Mangalasutra designs in South India

Mangalasutra designs in South India

Coorgi MangalsutraIyer and Iyengar Thaali

‘The sacred knot’ or the Mangala Sutra, also known in the South as ‘Thaali’ is the most Important symbol of an Indian  married woman in the North, West, East and most significantly South India, in both Brahmin and non-brahmin weddings. While the toe-rings, the red sacred powder, ‘Kumkum’ also are equally Important, the sacred thread or chain called ‘Mangala Sutra’ is the one that actually transforms the hitherto ‘Single’ status of the girl to a ‘Married woman’ or ‘wife’ of someone’!

Marathi MangalsutraMushti Kanti Mangalore

We normally refer to a wedding like this ‘The two have decided to tie the knot’ figuratively it refers to the sacred bonding for Life, together in pain and pleasure, in disease and well-being. Specifically though the turmeric dipped sacred ‘Thaali’  (in the South), is the first , sentimental , Vedic-rich Intimate touch  of the groom and the bride, when normally, the bride’s father gives away the bride in holy matrimony, to the man who becomes her husband, her partner and protector , for Life! This ritual is called ‘Kanyadan’ or ‘Kanyadaanam’ ( Tamil), which means giving away the daughter by the father. At weddings, especially in the South, it is the most awaited moment, by the bride’s parents, groom ‘s parents, as well as all the kith and kin present at the wedding Hall. The moment of hysteric and feverish excitement, with tears welling the eyes of the bride’ s mother , her close friends, and the bride herself are worth a watch! also there is a drastic twist in the note played by the musicians on the Nadaswaram, the beats  on the accompanying pair of drums ( called the ‘Thavil) have a particular moment of loudness ( as signalled by the Pundit or Poojari or the vadiyar who conducts the rituals). And yes! it has been tied around the bejeweled and heavily garlanded neck of the bride, and everyone is clapping, wishing each other, congratulations pouring from all the sides , and well-wishers and elders sprinkle rice grains soaked in haldi, or turmeric and Vermilon ( Kumkum or red sacred powder), to offer their love, blessings to the newly wed couple! Soon after the three knots are tied ( In  Brahmin Weddings, the first knot is tied by the groom and the rest 2 are tied by the sisters of the groom , further strengthening the bond with the new addition to their family). If the groom has one sister, she ties both the knots, and if he has two sisters they share the remaining two. If the groom is a single child with no siblings, then his cousin sisters get the right to tie the remaining knots!

Syrian Christian thaliTelugu Thaali

Soon after the thread with a holy pendant in gold ( the thaali) is tied, the groom puts around his brand new wife’s neck , yet another gold thaali where the chain is in pure gold with some opting for traditional designs, and others going for fashionable patterns of the chain, but the pendent or the locket remains the same for each caste conforming to its specifications! It is Indeed Interesting to understand and examine the differences in the Mangala Sutra patterns of different regions across India!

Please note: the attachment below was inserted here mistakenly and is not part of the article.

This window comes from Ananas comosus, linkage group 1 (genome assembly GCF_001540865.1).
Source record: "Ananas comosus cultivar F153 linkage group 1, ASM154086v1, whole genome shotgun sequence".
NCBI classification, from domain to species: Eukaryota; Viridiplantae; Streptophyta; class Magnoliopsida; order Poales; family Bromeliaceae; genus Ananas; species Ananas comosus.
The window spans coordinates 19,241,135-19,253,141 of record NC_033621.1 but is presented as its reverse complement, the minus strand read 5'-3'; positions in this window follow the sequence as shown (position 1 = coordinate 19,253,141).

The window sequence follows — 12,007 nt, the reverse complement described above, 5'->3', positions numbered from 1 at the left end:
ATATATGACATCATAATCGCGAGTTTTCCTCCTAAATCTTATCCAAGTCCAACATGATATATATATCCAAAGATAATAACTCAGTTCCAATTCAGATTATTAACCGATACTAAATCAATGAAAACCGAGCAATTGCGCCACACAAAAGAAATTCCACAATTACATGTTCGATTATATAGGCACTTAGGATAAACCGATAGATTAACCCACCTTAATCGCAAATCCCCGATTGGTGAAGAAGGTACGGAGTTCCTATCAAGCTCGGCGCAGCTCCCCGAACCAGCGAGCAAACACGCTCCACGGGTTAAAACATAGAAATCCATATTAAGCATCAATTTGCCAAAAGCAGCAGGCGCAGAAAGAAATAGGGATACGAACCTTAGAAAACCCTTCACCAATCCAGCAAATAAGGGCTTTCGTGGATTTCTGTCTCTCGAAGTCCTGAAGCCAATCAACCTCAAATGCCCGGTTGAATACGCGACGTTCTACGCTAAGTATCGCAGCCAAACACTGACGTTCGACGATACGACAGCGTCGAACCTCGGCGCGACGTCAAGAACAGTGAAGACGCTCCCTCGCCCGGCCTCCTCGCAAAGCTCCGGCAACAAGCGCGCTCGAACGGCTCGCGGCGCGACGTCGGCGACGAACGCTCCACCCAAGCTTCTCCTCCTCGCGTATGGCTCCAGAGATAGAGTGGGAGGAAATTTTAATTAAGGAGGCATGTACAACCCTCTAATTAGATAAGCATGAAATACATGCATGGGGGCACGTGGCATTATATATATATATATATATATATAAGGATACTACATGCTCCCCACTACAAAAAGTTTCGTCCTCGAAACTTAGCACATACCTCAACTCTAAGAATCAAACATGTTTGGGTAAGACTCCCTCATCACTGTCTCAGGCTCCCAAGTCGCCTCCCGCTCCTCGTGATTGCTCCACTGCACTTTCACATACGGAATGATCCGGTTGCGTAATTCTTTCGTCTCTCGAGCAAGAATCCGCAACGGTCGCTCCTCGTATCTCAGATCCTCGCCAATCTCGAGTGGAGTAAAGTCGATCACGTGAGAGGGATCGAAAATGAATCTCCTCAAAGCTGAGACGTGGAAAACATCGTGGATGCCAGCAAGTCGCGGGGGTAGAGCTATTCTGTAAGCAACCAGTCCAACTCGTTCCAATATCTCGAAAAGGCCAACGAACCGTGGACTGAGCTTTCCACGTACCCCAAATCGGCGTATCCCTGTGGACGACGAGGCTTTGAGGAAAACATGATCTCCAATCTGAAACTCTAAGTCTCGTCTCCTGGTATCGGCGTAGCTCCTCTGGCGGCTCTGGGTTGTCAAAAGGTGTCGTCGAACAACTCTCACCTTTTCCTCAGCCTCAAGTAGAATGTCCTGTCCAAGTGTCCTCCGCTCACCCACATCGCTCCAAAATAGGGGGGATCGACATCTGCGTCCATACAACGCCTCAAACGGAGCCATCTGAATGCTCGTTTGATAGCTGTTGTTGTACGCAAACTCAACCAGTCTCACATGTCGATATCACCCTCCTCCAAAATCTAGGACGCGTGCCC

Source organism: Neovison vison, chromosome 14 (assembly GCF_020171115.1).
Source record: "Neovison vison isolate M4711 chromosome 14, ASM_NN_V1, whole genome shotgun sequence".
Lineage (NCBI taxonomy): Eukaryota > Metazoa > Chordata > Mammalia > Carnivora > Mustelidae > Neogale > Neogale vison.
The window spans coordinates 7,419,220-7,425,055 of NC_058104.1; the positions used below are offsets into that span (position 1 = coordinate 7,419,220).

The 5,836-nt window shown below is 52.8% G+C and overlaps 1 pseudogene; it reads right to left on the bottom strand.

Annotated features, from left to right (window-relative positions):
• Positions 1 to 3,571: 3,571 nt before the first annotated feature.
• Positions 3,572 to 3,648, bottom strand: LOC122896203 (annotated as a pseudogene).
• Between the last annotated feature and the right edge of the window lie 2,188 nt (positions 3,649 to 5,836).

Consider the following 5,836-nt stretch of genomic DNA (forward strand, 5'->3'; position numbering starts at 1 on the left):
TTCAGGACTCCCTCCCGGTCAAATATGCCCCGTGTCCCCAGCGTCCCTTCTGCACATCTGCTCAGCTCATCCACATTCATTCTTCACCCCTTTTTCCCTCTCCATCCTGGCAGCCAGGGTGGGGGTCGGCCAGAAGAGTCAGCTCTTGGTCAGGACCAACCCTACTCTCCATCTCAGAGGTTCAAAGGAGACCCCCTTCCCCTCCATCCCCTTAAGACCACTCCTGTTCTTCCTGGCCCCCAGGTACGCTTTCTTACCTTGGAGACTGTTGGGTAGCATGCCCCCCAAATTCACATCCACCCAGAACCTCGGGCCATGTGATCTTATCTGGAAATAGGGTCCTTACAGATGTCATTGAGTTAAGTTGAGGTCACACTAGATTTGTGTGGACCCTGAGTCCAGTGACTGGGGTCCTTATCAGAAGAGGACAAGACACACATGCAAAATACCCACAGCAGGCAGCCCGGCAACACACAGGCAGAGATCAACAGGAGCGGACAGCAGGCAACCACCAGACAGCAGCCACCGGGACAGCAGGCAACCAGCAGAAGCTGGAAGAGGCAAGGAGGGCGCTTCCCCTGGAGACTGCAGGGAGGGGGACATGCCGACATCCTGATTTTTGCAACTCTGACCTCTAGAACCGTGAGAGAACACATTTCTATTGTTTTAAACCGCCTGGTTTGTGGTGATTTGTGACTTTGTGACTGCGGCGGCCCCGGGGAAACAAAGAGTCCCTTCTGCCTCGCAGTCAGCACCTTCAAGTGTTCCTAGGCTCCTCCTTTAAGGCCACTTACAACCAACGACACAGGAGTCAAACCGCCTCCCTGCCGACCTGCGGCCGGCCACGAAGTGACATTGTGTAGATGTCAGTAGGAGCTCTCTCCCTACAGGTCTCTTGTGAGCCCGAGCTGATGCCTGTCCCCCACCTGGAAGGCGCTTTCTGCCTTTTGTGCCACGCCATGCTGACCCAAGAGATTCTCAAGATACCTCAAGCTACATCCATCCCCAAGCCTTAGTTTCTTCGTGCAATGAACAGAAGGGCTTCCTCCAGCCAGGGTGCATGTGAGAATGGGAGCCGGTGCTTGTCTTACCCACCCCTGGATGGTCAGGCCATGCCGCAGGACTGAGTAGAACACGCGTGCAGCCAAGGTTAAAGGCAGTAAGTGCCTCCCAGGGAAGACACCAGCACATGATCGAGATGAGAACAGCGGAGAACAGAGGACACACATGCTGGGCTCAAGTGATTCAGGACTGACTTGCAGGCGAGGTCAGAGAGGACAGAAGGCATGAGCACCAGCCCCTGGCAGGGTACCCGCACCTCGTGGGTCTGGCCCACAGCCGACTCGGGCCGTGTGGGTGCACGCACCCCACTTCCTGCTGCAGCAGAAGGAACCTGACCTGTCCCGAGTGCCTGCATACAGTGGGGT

Before we examine the differences in the designs, it is critical to understand the Importance of ‘The Mangala Sutra’ or ‘Thaali’
Thaali being tied

The phrase ‘three knot tie’ literally means’ ‘an auspicious thread which is knotted around the bride’s neck’. It is usually a gold pendant strung from a yellow thread prepared with turmeric, a string of black beads or simply a gold chain. It is comparable to the wedding ring of the West. A married woman is expected to wear this thread and is the most important part of a Hindu marriage ceremony.

It is called Mangala Sutra in Maharashtra, தாலி (thaali) in Tamil, ತಾಳಿ (thaali) or ಮಾಂಗಲ್ಯ (Mangalyasutra) in Kannada and thaali (తాళి), maangalyamu (మాంగళ్యము), Mangalasutramu (మంగళసూత్రము) or pustelu (పుస్తెలు) in Telugu. Konkanis (Goansand others) wear three necklaces around their necks referred to as “Dhaaremani” or “Muhurtmani” (big golden bead), “Mangalasutra” with one or two gold discs and “Kasithaali” with gold and coral beads. In Malayalam it is simply referred to as “Thaali” in general and “Minnu” by Syrian Christians.

A ‘Thaali’ ( or “Minnu”) is also worn by the brides of Kerala’s Syrian Christian community. An engraving of the holy spirit is a distinguishing feature of the Syrian Christian Minnu. According to tradition, the families of the bride and the bridegroom contribute a piece of gold and melt it with the help of the family goldsmith. This is then used to make the rest of the necklace. The process of tying is assisted by a sister of the groom, as it is with other Hindu communities. During the wedding ceremony, the Minnu is held on and tied using a braided thread made by twisting together seven threads taken from the Manthrakodi (wedding saree).